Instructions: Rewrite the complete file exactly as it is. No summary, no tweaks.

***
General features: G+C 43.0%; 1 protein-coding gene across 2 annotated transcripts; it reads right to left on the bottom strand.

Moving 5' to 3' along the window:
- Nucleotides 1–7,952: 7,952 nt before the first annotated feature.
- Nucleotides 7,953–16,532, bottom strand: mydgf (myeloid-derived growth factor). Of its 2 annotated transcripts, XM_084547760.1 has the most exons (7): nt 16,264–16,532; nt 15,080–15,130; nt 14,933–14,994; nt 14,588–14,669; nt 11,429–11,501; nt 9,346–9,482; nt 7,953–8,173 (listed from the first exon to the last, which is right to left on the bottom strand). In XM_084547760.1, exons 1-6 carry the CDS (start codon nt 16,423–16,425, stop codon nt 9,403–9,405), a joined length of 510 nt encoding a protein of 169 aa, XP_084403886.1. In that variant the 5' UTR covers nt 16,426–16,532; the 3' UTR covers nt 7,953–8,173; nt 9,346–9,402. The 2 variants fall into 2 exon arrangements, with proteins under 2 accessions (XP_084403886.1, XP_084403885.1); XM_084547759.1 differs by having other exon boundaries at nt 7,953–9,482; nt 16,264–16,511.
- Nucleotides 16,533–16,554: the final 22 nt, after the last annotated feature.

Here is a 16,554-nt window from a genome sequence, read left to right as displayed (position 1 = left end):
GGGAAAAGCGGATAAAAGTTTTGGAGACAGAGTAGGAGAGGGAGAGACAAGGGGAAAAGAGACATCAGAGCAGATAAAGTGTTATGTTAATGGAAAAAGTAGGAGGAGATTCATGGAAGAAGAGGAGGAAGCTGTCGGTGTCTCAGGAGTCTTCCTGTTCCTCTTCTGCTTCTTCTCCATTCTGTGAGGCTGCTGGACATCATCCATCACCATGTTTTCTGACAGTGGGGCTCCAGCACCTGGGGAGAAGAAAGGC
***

General features: G+C 43.0%; 1 protein-coding gene across 2 annotated transcripts; it reads right to left on the bottom strand.

Moving 5' to 3' along the window:
- Nucleotides 1–7,952: 7,952 nt before the first annotated feature.
- Nucleotides 7,953–16,532, bottom strand: mydgf (myeloid-derived growth factor). Of its 2 annotated transcripts, XM_084547760.1 has the most exons (7): nt 16,264–16,532; nt 15,080–15,130; nt 14,933–14,994; nt 14,588–14,669; nt 11,429–11,501; nt 9,346–9,482; nt 7,953–8,173 (listed from the first exon to the last, which is right to left on the bottom strand). In XM_084547760.1, exons 1-6 carry the CDS (start codon nt 16,423–16,425, stop codon nt 9,403–9,405), a joined length of 510 nt encoding a protein of 169 aa, XP_084403886.1. In that variant the 5' UTR covers nt 16,426–16,532; the 3' UTR covers nt 7,953–8,173; nt 9,346–9,402. The 2 variants fall into 2 exon arrangements, with proteins under 2 accessions (XP_084403886.1, XP_084403885.1); XM_084547759.1 differs by having other exon boundaries at nt 7,953–9,482; nt 16,264–16,511.
- Nucleotides 16,533–16,554: the final 22 nt, after the last annotated feature.

Here is a 16,554-nt window from a genome sequence, read left to right as displayed (position 1 = left end):
GGGAAAAGCGGATAAAAGTTTTGGAGACAGAGTAGGAGAGGGAGAGACAAGGGGAAAAGAGACATCAGAGCAGATAAAGTGTTATGTTAATGGAAAAAGTAGGAGGAGATTCATGGAAGAAGAGGAGGAAGCTGTCGGTGTCTCAGGAGTCTTCCTGTTCCTCTTCTGCTTCTTCTCCATTCTGTGAGGCTGCTGGACATCATCCATCACCATGTTTTCTGACAGTGGGGCTCCAGCACCTGGGGAGAAGAAAGGC